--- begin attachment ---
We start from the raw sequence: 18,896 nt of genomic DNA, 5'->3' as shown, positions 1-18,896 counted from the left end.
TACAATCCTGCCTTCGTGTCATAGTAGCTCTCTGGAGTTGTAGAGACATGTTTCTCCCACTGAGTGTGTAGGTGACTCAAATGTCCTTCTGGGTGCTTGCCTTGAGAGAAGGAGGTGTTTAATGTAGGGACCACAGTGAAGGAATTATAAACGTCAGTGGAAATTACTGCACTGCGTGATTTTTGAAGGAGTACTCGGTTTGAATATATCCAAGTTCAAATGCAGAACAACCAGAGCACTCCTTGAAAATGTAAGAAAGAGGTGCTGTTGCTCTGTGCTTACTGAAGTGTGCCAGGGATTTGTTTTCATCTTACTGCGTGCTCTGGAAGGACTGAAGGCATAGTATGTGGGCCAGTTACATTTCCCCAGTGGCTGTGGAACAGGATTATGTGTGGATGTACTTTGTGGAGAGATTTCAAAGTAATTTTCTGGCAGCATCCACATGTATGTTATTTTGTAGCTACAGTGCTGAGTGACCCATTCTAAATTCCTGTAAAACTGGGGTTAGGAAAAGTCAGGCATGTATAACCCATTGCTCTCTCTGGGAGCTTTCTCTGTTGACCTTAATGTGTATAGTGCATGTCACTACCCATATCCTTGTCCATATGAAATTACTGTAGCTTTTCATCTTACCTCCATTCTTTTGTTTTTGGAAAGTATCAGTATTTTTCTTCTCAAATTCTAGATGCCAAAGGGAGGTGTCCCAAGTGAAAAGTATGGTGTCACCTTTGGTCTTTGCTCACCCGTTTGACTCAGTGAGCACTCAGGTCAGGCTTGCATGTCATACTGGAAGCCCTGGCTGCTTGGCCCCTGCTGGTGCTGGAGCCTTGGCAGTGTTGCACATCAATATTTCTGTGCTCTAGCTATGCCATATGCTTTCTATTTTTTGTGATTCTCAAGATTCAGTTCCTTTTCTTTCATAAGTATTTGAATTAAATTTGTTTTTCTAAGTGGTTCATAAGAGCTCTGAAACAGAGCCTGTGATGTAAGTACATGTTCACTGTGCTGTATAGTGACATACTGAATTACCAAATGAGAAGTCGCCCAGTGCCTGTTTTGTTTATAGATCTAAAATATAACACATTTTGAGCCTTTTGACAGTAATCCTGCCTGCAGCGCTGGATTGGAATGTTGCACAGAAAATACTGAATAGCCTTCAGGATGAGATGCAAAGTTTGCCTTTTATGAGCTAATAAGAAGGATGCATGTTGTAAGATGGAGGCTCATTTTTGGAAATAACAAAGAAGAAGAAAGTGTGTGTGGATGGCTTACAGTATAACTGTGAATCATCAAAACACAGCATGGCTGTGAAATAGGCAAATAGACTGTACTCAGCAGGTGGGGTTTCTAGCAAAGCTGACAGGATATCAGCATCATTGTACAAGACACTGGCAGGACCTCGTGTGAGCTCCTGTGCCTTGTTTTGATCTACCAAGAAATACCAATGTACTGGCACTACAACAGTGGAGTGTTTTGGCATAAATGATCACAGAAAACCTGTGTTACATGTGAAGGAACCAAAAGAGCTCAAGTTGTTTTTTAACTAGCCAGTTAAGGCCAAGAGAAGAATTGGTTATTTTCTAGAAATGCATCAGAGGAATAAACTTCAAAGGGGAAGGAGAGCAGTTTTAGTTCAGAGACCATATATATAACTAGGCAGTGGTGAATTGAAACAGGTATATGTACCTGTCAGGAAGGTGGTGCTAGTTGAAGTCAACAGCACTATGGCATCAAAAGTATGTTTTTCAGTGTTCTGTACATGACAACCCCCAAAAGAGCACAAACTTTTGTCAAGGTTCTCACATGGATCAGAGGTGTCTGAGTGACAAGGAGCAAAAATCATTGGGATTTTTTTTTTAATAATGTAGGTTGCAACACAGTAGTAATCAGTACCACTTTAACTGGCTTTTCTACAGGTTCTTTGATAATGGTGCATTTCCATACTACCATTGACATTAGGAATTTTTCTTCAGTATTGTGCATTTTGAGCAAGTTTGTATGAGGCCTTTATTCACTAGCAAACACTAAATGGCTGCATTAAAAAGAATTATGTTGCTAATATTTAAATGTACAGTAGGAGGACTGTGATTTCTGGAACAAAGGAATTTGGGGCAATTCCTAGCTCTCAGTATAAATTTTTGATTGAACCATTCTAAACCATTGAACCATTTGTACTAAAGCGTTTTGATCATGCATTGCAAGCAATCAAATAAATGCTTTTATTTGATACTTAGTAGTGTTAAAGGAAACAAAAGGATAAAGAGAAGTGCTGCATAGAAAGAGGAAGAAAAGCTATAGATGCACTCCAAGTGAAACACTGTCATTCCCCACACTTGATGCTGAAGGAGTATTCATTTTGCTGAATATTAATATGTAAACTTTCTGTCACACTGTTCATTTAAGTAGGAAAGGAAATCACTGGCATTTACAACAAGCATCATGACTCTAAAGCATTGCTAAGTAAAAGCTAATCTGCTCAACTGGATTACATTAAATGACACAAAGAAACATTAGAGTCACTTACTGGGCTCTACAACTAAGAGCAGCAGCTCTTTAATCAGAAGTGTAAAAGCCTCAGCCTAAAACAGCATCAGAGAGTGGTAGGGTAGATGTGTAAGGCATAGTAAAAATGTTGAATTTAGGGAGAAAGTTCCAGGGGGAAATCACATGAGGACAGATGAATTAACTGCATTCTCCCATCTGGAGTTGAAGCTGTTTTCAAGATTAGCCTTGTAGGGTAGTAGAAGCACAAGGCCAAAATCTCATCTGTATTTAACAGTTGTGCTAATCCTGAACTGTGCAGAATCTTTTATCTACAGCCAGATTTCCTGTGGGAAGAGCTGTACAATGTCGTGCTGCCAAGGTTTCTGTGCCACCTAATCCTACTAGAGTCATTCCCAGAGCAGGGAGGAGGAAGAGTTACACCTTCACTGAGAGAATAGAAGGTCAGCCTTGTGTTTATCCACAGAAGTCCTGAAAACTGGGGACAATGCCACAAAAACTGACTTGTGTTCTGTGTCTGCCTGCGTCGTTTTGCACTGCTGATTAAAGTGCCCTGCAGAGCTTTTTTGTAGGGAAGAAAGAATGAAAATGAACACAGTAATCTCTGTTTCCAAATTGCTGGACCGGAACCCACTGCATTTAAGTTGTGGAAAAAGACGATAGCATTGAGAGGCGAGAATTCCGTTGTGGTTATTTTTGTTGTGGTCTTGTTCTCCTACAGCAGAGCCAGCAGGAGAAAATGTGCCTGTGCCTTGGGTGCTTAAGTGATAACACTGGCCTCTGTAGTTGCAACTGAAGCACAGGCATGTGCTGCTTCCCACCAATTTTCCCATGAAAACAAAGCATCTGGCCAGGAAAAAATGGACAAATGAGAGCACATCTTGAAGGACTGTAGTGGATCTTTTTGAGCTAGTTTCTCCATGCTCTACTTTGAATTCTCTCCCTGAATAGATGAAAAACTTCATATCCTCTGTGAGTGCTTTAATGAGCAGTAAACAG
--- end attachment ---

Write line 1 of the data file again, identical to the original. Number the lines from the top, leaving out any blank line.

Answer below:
We start from the raw sequence: 18,896 nt of genomic DNA, 5'->3' as shown, positions 1-18,896 counted from the left end.